As for the police, under normal circumstances, if the group making the noise does not quarrel, fight, etc., the police will not dispatch the police.

Therefore, residents in some cities have to endure it on their own if private persuasion fails when encountering midnight parties.

  Committees that do not have night shifts will handle complaints during working hours after receiving complaints from citizens.

Normally, the council will send a written notice to the person causing the noise.

Those who complained will also be notified and a noise monitoring app installed.

  After the committee intervenes, if the noise nuisance continues, they will take further action.

  Under normal circumstances, staff will visit the door to check the noise situation in person, or install a recorder.

If the noise producer still refuses to change after several attempts by staff, the committee has the right to give the other party a "noise abatement notice." If the noise producer fails to comply with the contents of this notice, it will be fined.

  Although this looks like a bright road, it is not so smooth.

  The committee's time limit for dealing with noise nuisance is 3 months, but if they encounter cunning neighbors, they will "stop all activity" when they receive the notice for the first time and wait for 3 months. Once the time limit for treatment has expired, they will The commotion started again, so all the previous efforts were in vain, and everything was back to square one.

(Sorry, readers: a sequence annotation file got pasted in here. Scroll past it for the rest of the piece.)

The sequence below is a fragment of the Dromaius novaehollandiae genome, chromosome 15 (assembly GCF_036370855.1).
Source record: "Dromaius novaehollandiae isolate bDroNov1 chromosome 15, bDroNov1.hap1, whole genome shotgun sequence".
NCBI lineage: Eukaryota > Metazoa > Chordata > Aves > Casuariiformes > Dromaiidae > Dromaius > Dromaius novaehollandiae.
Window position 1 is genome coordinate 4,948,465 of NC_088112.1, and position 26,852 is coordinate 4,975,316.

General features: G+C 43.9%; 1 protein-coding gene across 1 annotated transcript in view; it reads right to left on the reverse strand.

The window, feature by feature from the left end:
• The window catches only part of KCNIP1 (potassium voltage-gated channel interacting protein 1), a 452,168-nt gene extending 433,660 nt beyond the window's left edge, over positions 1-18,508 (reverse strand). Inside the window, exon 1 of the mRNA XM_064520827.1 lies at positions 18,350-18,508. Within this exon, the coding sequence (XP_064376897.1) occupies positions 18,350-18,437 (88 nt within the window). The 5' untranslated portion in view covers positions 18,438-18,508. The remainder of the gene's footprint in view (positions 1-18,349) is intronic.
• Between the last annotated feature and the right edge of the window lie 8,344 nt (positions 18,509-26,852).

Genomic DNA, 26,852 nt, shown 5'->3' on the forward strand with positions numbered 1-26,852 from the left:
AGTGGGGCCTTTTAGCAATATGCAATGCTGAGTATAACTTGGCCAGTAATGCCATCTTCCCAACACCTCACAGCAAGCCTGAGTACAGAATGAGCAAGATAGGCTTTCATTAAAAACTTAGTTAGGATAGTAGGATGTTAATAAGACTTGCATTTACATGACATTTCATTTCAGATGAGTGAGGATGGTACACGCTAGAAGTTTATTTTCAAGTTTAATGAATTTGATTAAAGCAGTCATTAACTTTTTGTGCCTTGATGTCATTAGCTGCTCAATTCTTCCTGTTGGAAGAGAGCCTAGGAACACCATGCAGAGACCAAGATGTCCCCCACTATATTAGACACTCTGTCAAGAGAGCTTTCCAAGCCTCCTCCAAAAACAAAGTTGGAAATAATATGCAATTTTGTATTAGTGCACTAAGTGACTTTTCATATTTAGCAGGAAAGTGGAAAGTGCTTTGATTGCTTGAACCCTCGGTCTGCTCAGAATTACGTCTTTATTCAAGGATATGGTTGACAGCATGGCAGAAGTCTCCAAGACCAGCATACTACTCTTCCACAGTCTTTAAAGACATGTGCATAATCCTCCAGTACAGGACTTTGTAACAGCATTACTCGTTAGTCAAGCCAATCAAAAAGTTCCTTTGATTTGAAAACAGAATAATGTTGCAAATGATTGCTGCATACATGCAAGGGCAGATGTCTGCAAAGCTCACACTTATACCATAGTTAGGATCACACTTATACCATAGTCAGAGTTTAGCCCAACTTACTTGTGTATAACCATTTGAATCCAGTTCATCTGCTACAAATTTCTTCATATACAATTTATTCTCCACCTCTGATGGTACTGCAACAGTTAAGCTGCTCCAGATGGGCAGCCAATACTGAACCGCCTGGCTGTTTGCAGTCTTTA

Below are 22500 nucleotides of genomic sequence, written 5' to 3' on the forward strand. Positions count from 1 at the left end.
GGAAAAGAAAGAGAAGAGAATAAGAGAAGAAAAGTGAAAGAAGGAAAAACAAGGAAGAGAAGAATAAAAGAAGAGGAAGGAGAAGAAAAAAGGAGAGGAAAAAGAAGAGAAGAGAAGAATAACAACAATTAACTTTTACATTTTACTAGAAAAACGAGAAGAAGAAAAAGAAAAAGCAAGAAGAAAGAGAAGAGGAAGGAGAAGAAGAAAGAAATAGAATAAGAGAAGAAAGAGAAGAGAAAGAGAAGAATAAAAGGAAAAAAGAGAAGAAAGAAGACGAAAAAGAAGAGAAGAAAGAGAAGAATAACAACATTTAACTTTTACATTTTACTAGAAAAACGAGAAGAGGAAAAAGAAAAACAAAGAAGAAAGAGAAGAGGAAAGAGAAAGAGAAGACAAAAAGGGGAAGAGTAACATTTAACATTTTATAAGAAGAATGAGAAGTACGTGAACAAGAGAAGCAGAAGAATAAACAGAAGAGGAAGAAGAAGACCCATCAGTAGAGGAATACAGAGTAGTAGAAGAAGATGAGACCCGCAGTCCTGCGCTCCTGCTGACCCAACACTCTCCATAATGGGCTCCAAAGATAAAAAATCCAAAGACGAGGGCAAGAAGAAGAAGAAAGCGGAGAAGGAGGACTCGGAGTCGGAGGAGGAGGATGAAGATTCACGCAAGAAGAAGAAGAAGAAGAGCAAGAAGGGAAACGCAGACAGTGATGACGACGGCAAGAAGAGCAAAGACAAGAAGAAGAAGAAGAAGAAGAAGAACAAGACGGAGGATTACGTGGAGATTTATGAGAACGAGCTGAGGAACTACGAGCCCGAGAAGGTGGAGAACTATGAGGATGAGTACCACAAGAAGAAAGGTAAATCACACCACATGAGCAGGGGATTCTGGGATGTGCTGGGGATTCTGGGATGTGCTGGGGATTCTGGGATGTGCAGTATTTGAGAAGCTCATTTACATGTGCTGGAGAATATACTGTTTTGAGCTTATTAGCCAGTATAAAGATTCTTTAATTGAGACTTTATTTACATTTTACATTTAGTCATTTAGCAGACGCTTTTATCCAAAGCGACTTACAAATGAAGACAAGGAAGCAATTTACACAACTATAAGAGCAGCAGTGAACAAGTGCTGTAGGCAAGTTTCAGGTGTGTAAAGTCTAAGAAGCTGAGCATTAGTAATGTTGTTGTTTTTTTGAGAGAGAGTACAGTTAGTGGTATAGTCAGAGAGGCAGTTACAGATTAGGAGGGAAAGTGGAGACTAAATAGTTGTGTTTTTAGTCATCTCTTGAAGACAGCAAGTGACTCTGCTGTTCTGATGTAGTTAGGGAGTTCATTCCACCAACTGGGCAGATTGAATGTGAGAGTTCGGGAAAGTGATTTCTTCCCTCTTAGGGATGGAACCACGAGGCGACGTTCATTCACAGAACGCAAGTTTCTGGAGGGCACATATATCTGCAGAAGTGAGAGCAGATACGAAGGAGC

So is there no way to “treat” these people?

  Another method is litigation, which is divided into civil litigation and criminal litigation.

You can try to sue the other party in the County Court or High Court and sue the other party under tort law. If you win, you will be able to get a noise abatement order and compensation.

Current compensation for emotional/psychological trauma caused by noise nuisance.

  You can also take the other party to the Magistrates' Court, which is the lowest criminal court under the British legal system. It is responsible for judging minor crimes and prosecuting for violations of environmental protection laws.

  If you win the case, you can get a noise abatement order from the court, and the court may fine the other party; or fine you if you violate the noise abatement order.

Once you are fined, a criminal record will be left.

  Generally speaking, you can take the matter to the magistrate's court, but if you take it to a civil court, you will incur relatively high legal fees.

  In the process of dealing with noise nuisance, please note the time of occurrence, duration, what caused the noise, its impact on you, and the decibel level (although this is not the key to determining whether it is a nuisance), and remember to record the sound for evidence.

  Residents with different statuses, such as landlords and tenants, have different ways to seek help.

  If you are a tenant, after making a routine complaint to the committee, you can also contact your landlord, who is the permanent owner of the land. The landlord is obliged to help you deal with the noise nuisance. If the landlord does not act, you can The landlord complained to the Office of the Housing Ombudsman.

  If your complaint is successful, the landlord will need to compensate you.

The website of the Housing Inspector's Office also has research on noise nuisance, as well as specific compensation cases.

  If your neighbor's tenant is making the noise, you can complain to his landlord.

From a tort law perspective, landlords have the responsibility to manage their tenants and not cause a nuisance to neighbors.

If the landlord fails to fulfill this duty, although you cannot sue him in the magistrates' court, you can try to sue him in civil court within the scope of tort law.

  If there are children in the family where the party is making noise, you can also report the situation to social workers and they will come forward to protect the rights of the children.